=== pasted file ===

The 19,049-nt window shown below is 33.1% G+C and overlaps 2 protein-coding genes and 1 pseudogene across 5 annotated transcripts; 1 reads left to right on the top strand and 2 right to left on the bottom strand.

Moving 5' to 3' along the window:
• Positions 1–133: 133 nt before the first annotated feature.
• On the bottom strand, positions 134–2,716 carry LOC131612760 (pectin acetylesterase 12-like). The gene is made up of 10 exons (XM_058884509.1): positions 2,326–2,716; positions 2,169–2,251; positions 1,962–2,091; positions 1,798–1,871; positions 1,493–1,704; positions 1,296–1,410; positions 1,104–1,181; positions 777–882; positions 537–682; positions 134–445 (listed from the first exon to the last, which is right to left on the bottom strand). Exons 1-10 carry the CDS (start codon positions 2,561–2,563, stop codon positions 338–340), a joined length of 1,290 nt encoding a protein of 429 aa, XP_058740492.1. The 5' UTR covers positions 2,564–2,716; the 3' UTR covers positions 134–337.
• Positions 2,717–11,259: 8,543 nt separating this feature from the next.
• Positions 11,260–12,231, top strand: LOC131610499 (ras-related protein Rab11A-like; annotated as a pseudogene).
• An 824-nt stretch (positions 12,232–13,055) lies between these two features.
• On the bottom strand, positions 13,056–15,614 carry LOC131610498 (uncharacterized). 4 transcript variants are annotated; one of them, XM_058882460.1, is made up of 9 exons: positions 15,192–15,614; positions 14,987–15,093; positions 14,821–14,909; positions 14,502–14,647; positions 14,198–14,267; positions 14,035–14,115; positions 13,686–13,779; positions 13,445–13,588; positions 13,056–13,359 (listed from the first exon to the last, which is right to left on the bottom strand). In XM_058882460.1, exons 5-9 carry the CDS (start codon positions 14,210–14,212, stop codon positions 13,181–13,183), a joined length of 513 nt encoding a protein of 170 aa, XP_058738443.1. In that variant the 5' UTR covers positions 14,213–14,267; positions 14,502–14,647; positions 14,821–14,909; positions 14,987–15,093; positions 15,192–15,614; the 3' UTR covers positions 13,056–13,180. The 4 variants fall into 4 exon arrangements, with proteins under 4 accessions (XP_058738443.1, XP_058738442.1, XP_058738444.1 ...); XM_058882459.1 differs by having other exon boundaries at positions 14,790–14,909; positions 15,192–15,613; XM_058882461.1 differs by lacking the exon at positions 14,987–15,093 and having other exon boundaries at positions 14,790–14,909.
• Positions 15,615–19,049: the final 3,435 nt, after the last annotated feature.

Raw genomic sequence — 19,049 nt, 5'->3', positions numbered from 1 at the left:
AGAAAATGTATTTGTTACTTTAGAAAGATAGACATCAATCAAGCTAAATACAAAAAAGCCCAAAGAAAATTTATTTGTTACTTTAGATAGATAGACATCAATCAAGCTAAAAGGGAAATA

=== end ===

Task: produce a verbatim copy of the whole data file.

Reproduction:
The 19,049-nt window shown below is 33.1% G+C and overlaps 2 protein-coding genes and 1 pseudogene across 5 annotated transcripts; 1 reads left to right on the top strand and 2 right to left on the bottom strand.

Moving 5' to 3' along the window:
• Positions 1–133: 133 nt before the first annotated feature.
• On the bottom strand, positions 134–2,716 carry LOC131612760 (pectin acetylesterase 12-like). The gene is made up of 10 exons (XM_058884509.1): positions 2,326–2,716; positions 2,169–2,251; positions 1,962–2,091; positions 1,798–1,871; positions 1,493–1,704; positions 1,296–1,410; positions 1,104–1,181; positions 777–882; positions 537–682; positions 134–445 (listed from the first exon to the last, which is right to left on the bottom strand). Exons 1-10 carry the CDS (start codon positions 2,561–2,563, stop codon positions 338–340), a joined length of 1,290 nt encoding a protein of 429 aa, XP_058740492.1. The 5' UTR covers positions 2,564–2,716; the 3' UTR covers positions 134–337.
• Positions 2,717–11,259: 8,543 nt separating this feature from the next.
• Positions 11,260–12,231, top strand: LOC131610499 (ras-related protein Rab11A-like; annotated as a pseudogene).
• An 824-nt stretch (positions 12,232–13,055) lies between these two features.
• On the bottom strand, positions 13,056–15,614 carry LOC131610498 (uncharacterized). 4 transcript variants are annotated; one of them, XM_058882460.1, is made up of 9 exons: positions 15,192–15,614; positions 14,987–15,093; positions 14,821–14,909; positions 14,502–14,647; positions 14,198–14,267; positions 14,035–14,115; positions 13,686–13,779; positions 13,445–13,588; positions 13,056–13,359 (listed from the first exon to the last, which is right to left on the bottom strand). In XM_058882460.1, exons 5-9 carry the CDS (start codon positions 14,210–14,212, stop codon positions 13,181–13,183), a joined length of 513 nt encoding a protein of 170 aa, XP_058738443.1. In that variant the 5' UTR covers positions 14,213–14,267; positions 14,502–14,647; positions 14,821–14,909; positions 14,987–15,093; positions 15,192–15,614; the 3' UTR covers positions 13,056–13,180. The 4 variants fall into 4 exon arrangements, with proteins under 4 accessions (XP_058738443.1, XP_058738442.1, XP_058738444.1 ...); XM_058882459.1 differs by having other exon boundaries at positions 14,790–14,909; positions 15,192–15,613; XM_058882461.1 differs by lacking the exon at positions 14,987–15,093 and having other exon boundaries at positions 14,790–14,909.
• Positions 15,615–19,049: the final 3,435 nt, after the last annotated feature.

Raw genomic sequence — 19,049 nt, 5'->3', positions numbered from 1 at the left:
AGAAAATGTATTTGTTACTTTAGAAAGATAGACATCAATCAAGCTAAATACAAAAAAGCCCAAAGAAAATTTATTTGTTACTTTAGATAGATAGACATCAATCAAGCTAAAAGGGAAATA